When we get discouraged, one thing that frequently happens is we lose hope and give up on doing good. We think, “What’s the use?” That’s why both Jesus and Paul remind us that no good work goes unrewarded. Even if it seems like we are getting nowhere, we can still be confident that God is seeing our acts of love, kindness, and courage, and that He will pay us in full.
When you get discouraged, keep trying, keep giving, keep loving, keep doing good, looking to God’s sure reward.
#4 Heaven Is Your Home
Then I saw a new heaven and a new earth, for the first heaven and the first earth had passed away, and the sea was no more. And I saw the holy city, new Jerusalem, coming down out of heaven from God, prepared as a bride adorned for her husband. And I heard a loud voice from the throne saying, “Behold, the dwelling place of God is with man. He will dwell with them, and they will be his people, and God himself will be with them as their God. He will wipe away every tear from their eyes, and death shall be no more, neither shall there be mourning, nor crying, nor pain anymore, for the former things have passed away. (Revelation 21:1-4)
No matter how bleak our situation, we can take heart that every letdown, every pain, hurt, illness, heartbreak, or even death, is only temporary. This world, with all its discouragement, truly is not our home. God will one day remove every imperfection that could ever cause us to be discouraged, and our joy with Him will be unbroken, forever.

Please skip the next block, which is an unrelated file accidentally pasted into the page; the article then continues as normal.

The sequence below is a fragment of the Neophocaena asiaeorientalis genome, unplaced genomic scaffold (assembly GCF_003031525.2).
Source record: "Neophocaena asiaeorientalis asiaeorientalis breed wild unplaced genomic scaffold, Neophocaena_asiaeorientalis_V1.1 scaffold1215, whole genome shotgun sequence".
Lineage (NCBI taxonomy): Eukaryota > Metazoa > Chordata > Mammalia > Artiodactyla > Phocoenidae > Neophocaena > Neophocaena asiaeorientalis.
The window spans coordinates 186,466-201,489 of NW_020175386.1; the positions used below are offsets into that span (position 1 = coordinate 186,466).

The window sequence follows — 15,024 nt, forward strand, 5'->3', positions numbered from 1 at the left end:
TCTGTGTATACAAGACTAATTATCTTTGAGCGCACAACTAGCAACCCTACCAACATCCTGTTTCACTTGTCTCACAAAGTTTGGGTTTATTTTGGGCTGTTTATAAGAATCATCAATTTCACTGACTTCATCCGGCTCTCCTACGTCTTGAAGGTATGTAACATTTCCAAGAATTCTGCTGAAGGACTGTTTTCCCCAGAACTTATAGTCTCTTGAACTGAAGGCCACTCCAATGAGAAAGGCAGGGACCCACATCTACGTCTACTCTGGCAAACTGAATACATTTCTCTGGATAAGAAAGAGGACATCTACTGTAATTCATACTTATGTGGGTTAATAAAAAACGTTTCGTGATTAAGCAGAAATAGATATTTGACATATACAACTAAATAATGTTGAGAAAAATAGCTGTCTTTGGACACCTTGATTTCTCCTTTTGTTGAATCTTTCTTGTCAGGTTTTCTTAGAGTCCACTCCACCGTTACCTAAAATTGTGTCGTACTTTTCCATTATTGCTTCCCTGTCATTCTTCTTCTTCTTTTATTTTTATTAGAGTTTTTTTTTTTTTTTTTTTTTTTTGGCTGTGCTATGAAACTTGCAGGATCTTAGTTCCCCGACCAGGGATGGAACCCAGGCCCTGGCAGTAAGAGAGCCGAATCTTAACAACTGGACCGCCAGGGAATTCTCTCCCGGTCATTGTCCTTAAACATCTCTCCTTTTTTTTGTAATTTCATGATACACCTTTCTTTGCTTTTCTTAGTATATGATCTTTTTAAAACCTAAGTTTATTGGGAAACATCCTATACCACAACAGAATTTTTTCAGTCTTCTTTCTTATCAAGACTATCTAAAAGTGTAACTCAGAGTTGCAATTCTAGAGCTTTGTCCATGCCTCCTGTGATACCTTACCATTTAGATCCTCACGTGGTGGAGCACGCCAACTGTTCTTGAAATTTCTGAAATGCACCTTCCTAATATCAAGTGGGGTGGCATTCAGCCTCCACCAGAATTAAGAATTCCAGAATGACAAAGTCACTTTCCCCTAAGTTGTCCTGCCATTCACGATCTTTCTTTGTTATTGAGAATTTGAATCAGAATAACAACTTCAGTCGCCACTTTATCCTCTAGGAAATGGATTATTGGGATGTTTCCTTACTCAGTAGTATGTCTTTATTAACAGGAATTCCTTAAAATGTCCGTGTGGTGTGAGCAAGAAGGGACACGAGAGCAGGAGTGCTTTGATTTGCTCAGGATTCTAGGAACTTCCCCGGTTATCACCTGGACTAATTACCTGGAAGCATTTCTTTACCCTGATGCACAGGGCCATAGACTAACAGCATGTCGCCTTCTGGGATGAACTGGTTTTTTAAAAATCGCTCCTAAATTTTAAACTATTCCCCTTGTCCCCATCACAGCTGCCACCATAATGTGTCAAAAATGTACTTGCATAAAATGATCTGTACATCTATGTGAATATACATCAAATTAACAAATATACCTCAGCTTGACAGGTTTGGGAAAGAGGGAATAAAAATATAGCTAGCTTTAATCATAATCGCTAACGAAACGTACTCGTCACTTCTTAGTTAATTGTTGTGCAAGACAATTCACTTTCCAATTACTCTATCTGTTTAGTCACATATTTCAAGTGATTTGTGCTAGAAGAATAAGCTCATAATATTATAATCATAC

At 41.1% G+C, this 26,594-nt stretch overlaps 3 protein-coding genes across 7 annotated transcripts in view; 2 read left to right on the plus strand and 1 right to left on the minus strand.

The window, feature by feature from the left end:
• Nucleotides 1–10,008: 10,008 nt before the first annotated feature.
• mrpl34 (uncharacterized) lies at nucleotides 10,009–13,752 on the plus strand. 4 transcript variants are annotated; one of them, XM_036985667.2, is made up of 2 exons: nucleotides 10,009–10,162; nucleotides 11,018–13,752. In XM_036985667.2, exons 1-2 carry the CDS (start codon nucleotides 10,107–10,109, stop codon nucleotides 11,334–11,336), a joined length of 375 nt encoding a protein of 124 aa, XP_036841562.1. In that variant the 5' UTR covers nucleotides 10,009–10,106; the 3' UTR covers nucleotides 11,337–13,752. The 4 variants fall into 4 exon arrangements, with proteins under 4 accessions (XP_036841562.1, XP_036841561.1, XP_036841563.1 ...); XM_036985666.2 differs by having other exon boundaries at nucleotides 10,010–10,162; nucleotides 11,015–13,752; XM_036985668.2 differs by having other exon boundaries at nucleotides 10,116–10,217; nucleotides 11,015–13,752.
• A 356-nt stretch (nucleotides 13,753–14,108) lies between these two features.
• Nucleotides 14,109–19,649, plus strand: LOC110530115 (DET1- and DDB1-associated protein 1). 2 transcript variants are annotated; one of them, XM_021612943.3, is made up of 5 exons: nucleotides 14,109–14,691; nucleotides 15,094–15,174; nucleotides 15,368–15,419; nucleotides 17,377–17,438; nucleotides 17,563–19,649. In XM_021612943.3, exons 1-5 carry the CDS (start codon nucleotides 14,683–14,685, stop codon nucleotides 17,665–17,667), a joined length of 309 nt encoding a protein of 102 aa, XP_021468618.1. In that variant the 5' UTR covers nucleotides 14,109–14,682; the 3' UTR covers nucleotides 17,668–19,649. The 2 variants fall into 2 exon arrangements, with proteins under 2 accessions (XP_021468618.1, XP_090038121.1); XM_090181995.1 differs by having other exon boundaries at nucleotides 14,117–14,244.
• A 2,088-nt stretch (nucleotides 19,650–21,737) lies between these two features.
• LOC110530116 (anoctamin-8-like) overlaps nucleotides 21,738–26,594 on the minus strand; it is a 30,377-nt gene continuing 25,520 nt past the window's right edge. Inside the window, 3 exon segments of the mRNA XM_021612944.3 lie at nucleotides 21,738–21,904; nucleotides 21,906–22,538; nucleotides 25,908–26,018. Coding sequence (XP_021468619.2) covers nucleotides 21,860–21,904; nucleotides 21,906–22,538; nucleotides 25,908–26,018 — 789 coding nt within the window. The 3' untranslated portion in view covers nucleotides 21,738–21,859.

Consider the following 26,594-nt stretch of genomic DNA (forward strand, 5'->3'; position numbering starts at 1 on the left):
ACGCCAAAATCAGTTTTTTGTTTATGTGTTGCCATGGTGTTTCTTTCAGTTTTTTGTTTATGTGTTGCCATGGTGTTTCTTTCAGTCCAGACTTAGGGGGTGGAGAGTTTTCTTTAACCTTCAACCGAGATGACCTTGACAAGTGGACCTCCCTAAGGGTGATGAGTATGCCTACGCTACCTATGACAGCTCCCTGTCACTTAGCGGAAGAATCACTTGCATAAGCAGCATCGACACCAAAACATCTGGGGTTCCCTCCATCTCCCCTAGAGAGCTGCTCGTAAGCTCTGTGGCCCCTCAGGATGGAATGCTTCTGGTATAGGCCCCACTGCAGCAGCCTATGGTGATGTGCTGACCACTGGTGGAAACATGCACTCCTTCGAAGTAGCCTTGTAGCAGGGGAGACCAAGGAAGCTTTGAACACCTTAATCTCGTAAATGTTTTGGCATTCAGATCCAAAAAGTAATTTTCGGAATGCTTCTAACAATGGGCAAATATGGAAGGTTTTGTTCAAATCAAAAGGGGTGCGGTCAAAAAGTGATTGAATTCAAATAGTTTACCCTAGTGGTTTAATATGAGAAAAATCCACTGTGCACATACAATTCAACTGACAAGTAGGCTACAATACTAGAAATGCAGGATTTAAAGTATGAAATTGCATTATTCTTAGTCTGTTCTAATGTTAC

God loves you; you are His poem; He will reward your faithfulness; Heaven is your home. Encourage your heart with these wonderful truths today.
That’s the choice that thousands feel they are forced into every day.
I know, because I hear their stories, and I’m the one they are trusting as their guide, as their physician.
Susan (not her real name) was in last week. She had been stable for eight years on clonazepam, which had helped lessen her daily battle with anxiety. However, she was concerned that being on an “addictive nerve pill” was not honoring to God. And so I was asked again the question that I had been asked so many times before, “What should I do, doctor?”
I understand where she and so many other of my East Tennessee patients are coming from, for I too grew up in rural Appalachia in a “Bible Belt” culture where to emotionally or spiritually struggle in any way meant something was wrong with you and your relationship with God. I’ve also seen the flip side within the halls of academia, where fragile hurting souls were shattered by a psychiatrist who had the audacity to tell them they could not even speak the word “God” while they were on “his” hospital floor since “he” was their god while they were under his care.
So, what did I tell Susan in the brief time I had with her? Did I tell her that if she just prayed a little bit harder, memorized just a few more Bible verses, trusted God just a little bit more, she wouldn’t need drugs? Or did I tell her to forget her religion and her God, and realize that she was a complex mesh of chemicals, and she needed a drug to help regulate her faulty brain chemistry?